Lutheran Ordinariate?

Could there be an Ordinariate for former Lutherans in a way similar to those for former Anglicans?

It is hard for me to see how. Perhaps it could be possible.

From CWN:

The president of the Pontifical Council for Promoting Christian Unity said in an interview that the Vatican would entertain a hypothetical proposal by Lutherans to establish ecclesial structures modeled on the ordinariates developed for Anglican communities that wish to enter into full communion with the Holy See.

Anglicanorum coetibus was not an initiative of Rome, but came from the Anglican church,” said Cardinal Kurt Koch, referring to the 2009 papal document that established the ordinariates. “The Holy Father then sought a solution and, in my opinion, found a very broad solution, in which the Anglicans’ ecclesial and liturgical traditions were taken into ample consideration. If similar desires are expressed by the Lutherans, then we will have to reflect on them. However, the initiative is up to the Lutherans.

Cardinal Koch also said that both “‘progressives and traditionalists suffer from the same ailment”: a refusal to interpret the Second Vatican Council with a hermeneutic of “renewal in continuity.

Both see the Council equally as a break, even if in a very different way,” he said. “The Holy Father has questioned this understanding of the conciliar hermeneutics of the break and proposed the hermeneutics of reform, which unites continuity and renewal.”

Benedict XVI is the Pope of Christian Unity.

Fuller article with Card. Koch’s comments HERE.

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31 Responses to Lutheran Ordinariate?

  1. pberginjr says:

    Having had 2 close Lutheran friends (one WELS, the other ELCA) who both have pastors in their families and really take their faith seriously, I don’t see such an outcome as very likely, but all in God’s time, right? It seemed to me that the more conservative WELS would be more likely to be amenable, but my friend indicated that being more conservative, they were less likely to bend in their views. The more liberal ELCA (which itself will split in the next decade according to my observations and those of my other friend), being as far removed from Catholic orthodoxy as CINOs and self-styled progressive-/liberal-Catholics seem to me just as unlikely to seek such a provision. I don’t know what Lutheranism looks like outside of the American Midwest though.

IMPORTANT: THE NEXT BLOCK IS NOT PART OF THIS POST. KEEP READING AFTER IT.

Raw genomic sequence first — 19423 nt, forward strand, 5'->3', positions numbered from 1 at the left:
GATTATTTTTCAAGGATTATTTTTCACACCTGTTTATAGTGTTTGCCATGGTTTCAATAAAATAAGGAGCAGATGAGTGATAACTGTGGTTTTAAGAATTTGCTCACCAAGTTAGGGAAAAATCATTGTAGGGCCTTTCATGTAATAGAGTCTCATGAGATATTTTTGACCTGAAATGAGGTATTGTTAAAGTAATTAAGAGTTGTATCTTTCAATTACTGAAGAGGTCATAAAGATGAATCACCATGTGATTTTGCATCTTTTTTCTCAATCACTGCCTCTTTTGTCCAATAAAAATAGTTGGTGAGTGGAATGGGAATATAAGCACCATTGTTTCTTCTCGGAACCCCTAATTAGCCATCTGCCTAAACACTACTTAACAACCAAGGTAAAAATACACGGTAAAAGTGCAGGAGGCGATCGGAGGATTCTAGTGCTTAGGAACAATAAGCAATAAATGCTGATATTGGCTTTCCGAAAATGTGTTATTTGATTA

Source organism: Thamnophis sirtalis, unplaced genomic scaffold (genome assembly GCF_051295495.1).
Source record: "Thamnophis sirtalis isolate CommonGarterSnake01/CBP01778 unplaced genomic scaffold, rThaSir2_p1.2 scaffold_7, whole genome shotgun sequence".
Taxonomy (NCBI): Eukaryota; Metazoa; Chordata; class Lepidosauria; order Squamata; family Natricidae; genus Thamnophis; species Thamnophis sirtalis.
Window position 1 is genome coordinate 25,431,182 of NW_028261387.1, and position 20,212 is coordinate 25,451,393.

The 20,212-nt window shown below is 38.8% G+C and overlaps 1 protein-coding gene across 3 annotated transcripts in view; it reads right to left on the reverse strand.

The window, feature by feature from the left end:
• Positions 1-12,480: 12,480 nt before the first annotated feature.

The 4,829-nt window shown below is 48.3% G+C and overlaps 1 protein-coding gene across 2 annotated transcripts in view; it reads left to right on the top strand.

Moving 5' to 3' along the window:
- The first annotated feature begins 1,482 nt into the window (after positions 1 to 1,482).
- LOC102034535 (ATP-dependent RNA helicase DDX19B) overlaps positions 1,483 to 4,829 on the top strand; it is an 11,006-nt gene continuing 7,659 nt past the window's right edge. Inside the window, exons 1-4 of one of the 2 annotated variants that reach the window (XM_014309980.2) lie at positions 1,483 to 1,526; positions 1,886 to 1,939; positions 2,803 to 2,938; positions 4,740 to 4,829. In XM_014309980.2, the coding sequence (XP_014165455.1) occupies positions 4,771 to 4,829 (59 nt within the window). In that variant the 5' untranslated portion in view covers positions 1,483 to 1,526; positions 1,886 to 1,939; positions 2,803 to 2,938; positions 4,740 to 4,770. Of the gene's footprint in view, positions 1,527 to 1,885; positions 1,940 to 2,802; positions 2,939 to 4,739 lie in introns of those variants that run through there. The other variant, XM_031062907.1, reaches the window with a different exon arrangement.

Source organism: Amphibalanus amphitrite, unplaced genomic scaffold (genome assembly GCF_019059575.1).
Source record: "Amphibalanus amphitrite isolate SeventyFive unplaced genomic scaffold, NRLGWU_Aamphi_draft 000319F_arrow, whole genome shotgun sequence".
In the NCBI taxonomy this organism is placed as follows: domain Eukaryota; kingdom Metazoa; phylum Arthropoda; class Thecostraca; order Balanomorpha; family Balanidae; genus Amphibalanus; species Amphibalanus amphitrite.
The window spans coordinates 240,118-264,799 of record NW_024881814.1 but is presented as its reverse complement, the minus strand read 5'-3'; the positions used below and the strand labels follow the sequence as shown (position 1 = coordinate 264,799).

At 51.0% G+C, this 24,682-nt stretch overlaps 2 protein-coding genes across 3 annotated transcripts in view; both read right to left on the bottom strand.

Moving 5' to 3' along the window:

2. Gregg the Obscure says:

    Having been raised Lutheran but converting to Catholicism late in life, it occurs to me that the current church with the Novus Ordo and Joint Statement on Justification isn’t a far leap for many Lutherans. So the Novus Ordo (with Bach rather than Haugen) could be the ordinary form for that ordinariate and the Vetus Ordo could be restored as the ordinary form for the rest of the Roman rite.

  3. wmeyer says:

    My aunt is a lifelong Lutheran, daughter of a Lutheran minister. She resigned a couple of years ago from the ELCA, in response to their vote for gay clergy. She has not (yet) decided to convert. It is only because of her situation that I read the Joint Statement on Justification. In charity, I will refrain from saying what I thought of it. I will simply say Extra Ecclesiam Nulla Salus. Happily, I am no theologian.

  4. anilwang says:

    Actually, Lutherans have already entered the Catholic Church via the Ordinariate since it was never meant just for Anglicans. See the following links:

    http://en.wikipedia.org/wiki/Anglo-Lutheran_Catholic_Church#Petition_for_unity_with_the_Holy_See
    http://www.catholic.org/hf/faith/story.php?id=40492&page=1

  5. contrarian says: